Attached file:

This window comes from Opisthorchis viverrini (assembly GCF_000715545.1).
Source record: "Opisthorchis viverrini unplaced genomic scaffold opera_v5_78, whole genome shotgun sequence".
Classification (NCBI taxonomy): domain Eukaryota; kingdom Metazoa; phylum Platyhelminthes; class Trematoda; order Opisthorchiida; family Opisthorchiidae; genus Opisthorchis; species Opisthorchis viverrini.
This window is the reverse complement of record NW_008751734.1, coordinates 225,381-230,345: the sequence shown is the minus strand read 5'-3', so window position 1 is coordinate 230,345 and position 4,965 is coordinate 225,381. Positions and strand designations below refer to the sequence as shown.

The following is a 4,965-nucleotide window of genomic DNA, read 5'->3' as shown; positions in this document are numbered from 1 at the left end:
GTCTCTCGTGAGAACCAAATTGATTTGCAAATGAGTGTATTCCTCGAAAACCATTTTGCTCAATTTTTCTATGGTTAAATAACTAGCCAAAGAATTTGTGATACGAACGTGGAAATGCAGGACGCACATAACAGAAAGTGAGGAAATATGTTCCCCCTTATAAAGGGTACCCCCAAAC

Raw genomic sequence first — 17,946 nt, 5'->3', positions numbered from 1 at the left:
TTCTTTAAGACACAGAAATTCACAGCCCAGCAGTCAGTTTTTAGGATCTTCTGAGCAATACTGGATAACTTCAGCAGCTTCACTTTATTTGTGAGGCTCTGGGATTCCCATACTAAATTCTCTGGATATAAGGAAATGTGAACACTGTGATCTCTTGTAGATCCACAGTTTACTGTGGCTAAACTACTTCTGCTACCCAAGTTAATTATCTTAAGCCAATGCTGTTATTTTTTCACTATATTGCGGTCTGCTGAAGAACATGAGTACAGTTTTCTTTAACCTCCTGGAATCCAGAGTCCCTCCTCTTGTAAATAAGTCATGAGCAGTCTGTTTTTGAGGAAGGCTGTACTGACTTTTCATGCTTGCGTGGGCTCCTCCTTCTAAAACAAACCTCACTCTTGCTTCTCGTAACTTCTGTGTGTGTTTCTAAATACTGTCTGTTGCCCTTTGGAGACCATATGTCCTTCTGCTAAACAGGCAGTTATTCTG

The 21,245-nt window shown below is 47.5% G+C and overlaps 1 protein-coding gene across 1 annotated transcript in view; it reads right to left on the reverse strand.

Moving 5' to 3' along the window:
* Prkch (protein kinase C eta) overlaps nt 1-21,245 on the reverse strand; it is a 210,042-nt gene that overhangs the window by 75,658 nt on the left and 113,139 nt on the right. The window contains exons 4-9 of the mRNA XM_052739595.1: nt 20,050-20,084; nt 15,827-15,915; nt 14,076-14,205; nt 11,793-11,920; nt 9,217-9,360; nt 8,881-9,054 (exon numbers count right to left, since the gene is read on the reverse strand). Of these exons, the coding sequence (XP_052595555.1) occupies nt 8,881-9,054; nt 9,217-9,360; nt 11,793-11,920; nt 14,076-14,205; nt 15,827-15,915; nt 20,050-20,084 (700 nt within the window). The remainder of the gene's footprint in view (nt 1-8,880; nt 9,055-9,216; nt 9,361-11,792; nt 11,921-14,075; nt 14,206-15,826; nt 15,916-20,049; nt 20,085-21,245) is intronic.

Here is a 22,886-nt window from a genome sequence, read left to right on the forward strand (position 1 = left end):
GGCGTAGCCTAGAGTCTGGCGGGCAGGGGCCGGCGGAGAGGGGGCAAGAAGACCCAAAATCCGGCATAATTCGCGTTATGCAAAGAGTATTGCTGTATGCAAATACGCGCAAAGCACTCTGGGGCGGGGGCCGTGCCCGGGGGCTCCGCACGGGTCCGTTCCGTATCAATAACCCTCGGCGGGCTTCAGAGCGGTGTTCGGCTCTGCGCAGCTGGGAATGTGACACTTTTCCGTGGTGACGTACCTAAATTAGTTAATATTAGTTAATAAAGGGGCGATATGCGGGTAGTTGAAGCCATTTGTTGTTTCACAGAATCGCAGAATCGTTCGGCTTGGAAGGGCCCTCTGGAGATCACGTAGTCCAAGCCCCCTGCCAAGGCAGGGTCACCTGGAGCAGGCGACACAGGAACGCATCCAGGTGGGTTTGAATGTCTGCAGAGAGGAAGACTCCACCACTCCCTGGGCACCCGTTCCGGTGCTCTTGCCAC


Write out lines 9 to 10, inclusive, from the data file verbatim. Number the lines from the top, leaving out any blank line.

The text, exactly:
The 21,245-nt window shown below is 47.5% G+C and overlaps 1 protein-coding gene across 1 annotated transcript in view; it reads right to left on the reverse strand.

Moving 5' to 3' along the window: